IAS Gyan

Daily News Analysis


30th May, 2023 Social Issues

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Context: The world is facing a hunger crisis that threatens the lives and livelihoods of millions of people. According to a new report by the United Nations, there are 18 hunger hotspots where acute food insecurity is likely to deteriorate further in the next six months.


  • The report, jointly issued by the Food and Agriculture Organization (FAO) and the World Food Programme (WFP), warns that 18 hunger hotspots in 22 countries are facing worsening drivers of food insecurity, such as conflict, climate shocks, economic shocks and the COVID-19 pandemic.

Highlights of the Report

  • Some of these hotspots, such as Sudan, Haiti, Burkina Faso and Mali, have been elevated to the highest level of concern, meaning that they are at risk of starvation or death.
  • Other hotspots, such as Afghanistan, Nigeria, Somalia, South Sudan and Yemen, remain at the highest level of concern, as they have been experiencing protracted crises that have eroded their resilience and coping capacity.
  • These hotspots also include India’s neighbours, Pakistan, Afghanistan and Myanmar, which are among the countries with the highest number of people facing critical levels of hunger.

Concern Raised

  • The hunger crisis is not only a humanitarian tragedy but also a threat to global peace and stability.
  • Hunger fuels violence and instability, as people resort to desperate measures to survive.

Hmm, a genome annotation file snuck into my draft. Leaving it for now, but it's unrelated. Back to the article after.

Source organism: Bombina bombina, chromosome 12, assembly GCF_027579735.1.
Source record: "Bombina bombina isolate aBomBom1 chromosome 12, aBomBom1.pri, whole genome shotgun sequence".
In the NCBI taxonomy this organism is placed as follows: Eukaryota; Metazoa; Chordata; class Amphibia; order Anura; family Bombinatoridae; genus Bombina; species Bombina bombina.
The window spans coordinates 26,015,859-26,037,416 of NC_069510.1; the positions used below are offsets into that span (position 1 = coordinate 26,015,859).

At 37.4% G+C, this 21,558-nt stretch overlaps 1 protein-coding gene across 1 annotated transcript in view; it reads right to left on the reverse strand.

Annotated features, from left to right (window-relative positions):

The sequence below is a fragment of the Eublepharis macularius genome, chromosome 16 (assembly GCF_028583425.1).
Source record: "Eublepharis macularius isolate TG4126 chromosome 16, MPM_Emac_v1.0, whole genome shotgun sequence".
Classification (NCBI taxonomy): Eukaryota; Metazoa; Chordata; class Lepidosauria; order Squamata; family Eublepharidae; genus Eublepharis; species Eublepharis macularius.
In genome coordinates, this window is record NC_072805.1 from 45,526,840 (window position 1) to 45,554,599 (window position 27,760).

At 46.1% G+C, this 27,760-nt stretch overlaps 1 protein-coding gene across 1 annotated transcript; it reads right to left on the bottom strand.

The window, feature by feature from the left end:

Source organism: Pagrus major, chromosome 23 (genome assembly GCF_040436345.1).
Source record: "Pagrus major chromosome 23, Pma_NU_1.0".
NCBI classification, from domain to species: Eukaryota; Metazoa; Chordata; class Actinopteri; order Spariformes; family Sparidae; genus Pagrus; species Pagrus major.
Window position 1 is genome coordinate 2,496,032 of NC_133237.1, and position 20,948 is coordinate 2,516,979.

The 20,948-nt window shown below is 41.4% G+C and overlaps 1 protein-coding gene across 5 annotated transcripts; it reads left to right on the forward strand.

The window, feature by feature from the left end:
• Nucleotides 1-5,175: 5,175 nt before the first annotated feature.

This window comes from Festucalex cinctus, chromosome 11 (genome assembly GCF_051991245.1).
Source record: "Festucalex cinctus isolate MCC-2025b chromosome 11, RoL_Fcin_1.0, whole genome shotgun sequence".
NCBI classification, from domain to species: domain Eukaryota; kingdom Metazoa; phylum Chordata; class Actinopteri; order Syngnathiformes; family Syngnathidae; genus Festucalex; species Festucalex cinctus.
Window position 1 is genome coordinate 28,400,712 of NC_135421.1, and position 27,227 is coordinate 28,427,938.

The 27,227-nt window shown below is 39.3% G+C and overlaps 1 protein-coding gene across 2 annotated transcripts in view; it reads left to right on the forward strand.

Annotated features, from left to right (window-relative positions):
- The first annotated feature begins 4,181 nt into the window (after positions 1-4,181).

• Hunger also undermines human dignity and rights, as people are deprived of their basic needs and opportunities.
  • Hunger also hampers development and progress, as people are unable to reach their full potential and contribute to their societies.
  • The report also highlighted the potential impact of an El Nino climatic phenomenon on vulnerable countries around the globe.
    • El Nino is associated with droughts, floods and storms that can disrupt agricultural production and food security.
    • The report urged for increased preparedness and early action to mitigate the risks of El Nino.

Suggestions included in the Report

  • The report calls for urgent humanitarian action to save lives and livelihoods in these hotspots, as well as long-term solutions to address the root causes of food insecurity.
  • The report also urges for increased funding and access to deliver life-saving assistance to those in need. The FAO and the WFP estimate that they will require $5.5 billion to avert famine and hunger in these hotspots until November 2023.


  • The world cannot afford to ignore this hunger crisis. The world has the resources and the knowledge to end hunger for good. The world has the moral obligation and the collective responsibility to act now and save lives. The world has the opportunity and the vision to achieve zero hunger by 2030, as part of the Sustainable Development Goals. The world needs to act together and act fast to prevent a catastrophe in these hunger hotspots.

Must Read Articles:

Global Hunger Index: https://www.iasgyan.in/daily-current-affairs/global-hunger-index-2022


Q.  India is home to more than 1.4 billion people, but also to one of the highest rates of hunger in the world. According to the Global Hunger Index 2022, India ranks 107th out of 121 countries, indicating a serious level of hunger. What are the factors that contribute to this situation? How does hunger affect the health, education and livelihoods of millions of Indians? And what can be done to address this challenge and ensure food security for all?